Training Help.... Please...

Sunshine*

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Jun 16, 2005
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Hey.. I posted this in the "Western" section as well then realized this is probably a better place.. I am attempting to train my horse to neck rein. What are some techniques you use/used? I want loads of ideas. Also, on average how long did it take?
 

Grace O'Malley

Sweetpea Bulge, Hobbiton
Apr 5, 2004
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I have never done this, so hopefully experienced folks will chime in. But in the meantime, what I've read is that you teach the horse to direct rein first. Use a full-cheek snaffle, so that when you open one rein, they feel some pressure on the opposite cheek. Then, once they're good on the direct cues, start giving both direct and indirect cues--so for turn to the right, you'd open the right rein AND lay the left rein against the neck. Then you can start dropping out the direct cues and use only the indirect ones. But this is only a general idea, as most western horses are eventually trained to accept a curb bit and ridden one-handed. As for how long it takes? No idea there; probably varies with both horse and trainer.

Good luck! I'd love to learn some real reining technique someday...

Grace :)
 

Sunshine*

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Jun 16, 2005
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Grace O'Malley said:
I have never done this, so hopefully experienced folks will chime in. But in the meantime, what I've read is that you teach the horse to direct rein first. Use a full-cheek snaffle, so that when you open one rein, they feel some pressure on the opposite cheek. Then, once they're good on the direct cues, start giving both direct and indirect cues--so for turn to the right, you'd open the right rein AND lay the left rein against the neck. Then you can start dropping out the direct cues and use only the indirect ones. But this is only a general idea, as most western horses are eventually trained to accept a curb bit and ridden one-handed. As for how long it takes? No idea there; probably varies with both horse and trainer.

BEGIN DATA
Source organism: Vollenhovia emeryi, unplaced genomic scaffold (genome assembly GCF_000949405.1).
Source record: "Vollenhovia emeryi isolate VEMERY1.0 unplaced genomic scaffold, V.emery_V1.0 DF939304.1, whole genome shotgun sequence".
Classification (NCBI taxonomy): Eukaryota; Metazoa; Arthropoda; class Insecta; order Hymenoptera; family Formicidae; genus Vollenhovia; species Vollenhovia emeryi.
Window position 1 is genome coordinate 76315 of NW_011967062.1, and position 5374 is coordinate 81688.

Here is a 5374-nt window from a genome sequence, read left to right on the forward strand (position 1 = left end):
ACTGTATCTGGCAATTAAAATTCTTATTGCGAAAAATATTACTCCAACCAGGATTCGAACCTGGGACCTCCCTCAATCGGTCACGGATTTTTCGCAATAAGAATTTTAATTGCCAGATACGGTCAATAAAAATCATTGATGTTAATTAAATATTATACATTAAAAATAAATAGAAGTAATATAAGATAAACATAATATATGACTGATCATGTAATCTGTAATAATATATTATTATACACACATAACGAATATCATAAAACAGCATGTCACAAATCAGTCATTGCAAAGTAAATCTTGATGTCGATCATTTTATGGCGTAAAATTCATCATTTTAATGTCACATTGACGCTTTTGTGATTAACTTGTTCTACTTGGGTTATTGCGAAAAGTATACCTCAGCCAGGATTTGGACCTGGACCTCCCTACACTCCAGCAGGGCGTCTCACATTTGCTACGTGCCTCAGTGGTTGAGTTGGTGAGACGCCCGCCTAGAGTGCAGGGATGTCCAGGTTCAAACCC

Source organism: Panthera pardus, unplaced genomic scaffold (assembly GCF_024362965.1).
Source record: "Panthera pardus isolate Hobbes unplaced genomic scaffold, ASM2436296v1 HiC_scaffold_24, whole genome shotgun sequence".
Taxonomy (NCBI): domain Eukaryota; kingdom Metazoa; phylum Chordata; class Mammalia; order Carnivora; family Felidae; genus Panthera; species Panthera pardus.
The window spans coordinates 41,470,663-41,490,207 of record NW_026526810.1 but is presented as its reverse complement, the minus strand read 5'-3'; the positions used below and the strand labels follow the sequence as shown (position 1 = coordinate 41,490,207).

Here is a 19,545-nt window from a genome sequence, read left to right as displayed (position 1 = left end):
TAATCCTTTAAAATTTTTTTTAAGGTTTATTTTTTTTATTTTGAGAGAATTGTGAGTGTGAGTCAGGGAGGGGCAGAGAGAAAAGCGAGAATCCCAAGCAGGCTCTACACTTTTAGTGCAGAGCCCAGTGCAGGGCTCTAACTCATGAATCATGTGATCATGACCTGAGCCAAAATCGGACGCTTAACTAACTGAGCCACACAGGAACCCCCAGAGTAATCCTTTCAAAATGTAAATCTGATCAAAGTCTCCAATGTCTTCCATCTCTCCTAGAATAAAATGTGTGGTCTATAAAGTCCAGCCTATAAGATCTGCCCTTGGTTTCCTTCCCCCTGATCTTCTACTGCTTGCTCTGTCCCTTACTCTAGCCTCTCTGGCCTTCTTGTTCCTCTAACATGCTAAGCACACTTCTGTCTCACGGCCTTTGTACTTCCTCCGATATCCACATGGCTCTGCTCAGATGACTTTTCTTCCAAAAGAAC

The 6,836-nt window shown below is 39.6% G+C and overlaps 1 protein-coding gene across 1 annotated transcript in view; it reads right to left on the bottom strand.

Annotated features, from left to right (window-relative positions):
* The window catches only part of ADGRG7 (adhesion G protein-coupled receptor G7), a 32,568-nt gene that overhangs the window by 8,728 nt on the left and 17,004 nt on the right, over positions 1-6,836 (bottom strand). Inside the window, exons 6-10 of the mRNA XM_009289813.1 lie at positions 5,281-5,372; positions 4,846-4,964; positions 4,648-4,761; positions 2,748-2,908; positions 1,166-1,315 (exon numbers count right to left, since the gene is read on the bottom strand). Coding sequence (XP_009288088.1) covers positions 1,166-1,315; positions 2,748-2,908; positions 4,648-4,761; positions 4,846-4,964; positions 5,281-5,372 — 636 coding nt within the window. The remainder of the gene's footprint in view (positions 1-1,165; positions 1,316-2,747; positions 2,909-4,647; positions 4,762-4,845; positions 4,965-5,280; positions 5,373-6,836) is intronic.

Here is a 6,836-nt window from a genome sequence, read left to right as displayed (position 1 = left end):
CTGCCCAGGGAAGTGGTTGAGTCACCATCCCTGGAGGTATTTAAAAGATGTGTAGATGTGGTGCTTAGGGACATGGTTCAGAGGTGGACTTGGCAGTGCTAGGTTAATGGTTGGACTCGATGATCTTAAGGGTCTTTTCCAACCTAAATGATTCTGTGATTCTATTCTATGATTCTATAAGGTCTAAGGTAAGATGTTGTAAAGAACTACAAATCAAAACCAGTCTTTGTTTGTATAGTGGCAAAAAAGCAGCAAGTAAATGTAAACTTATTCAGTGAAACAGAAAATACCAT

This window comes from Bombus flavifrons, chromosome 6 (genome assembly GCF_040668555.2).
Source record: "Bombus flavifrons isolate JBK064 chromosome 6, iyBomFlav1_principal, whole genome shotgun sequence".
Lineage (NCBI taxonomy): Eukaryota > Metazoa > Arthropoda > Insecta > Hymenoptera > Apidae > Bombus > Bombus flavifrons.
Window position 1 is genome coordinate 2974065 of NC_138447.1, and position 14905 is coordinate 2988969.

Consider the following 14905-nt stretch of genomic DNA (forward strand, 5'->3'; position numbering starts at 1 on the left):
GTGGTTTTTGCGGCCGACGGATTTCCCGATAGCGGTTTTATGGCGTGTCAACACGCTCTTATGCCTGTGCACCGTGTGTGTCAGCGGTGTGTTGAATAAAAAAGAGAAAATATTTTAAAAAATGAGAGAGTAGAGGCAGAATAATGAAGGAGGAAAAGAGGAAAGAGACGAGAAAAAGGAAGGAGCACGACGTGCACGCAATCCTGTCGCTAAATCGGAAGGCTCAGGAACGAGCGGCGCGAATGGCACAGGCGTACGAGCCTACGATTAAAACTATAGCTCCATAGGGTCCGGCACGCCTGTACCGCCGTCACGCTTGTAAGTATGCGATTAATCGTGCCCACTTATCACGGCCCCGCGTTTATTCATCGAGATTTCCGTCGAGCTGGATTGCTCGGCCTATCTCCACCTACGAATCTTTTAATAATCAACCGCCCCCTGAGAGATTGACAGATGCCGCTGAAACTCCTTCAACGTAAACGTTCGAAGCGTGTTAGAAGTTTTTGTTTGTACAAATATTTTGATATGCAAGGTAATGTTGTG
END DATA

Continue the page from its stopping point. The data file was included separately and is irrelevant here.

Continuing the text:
Good luck! I'd love to learn some real reining technique someday...

Grace :)

He's already trained to direct rein.. and as of the end of yesterday both me and another girl have work on him for about three hours... with the direct rein he is naturally better turning left and I'm already kind of sensing a little change when I test the indirect rein only with him.. lol... I guess I'm just hoping it doesn't take long at all.. i hate having to use two hands to rein lol!! Anyways.. i am doing it the way you suggested! I was hoping that someone would mention that!!!
 

Just.Jump

Riding Is My Magic
Apr 20, 2005
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Unless you go to a professional trainer, theres one way you could do it, although I'm not really experienced so you would have to be gentle. Heres the story:

A couple of years ago I was at my evening lesson riding a gelding, and wasn't paying attention. My reins were split, as most western reins are, and I didn't realize that I crossed them before putting them up properly and mounting. My trainer caught this after a few minutes though, as soon as she walked out of the barn and into the arena. She said that that's how old time western trainers would break their horses to neck reining, as they would put the rein over the horses neck, but still pull. Meaning, if you pull the left rein, it is actually attached to the right bit ring, so you're putting pressure on the right side of the face and left on the neck. So it's following the bit pressure, but being introduced to the reins weight on the neck. However, she said that this kind of training does something unpleasant to the musclesin the neck (beulging because of the overlap of reins on the neck or something like that.)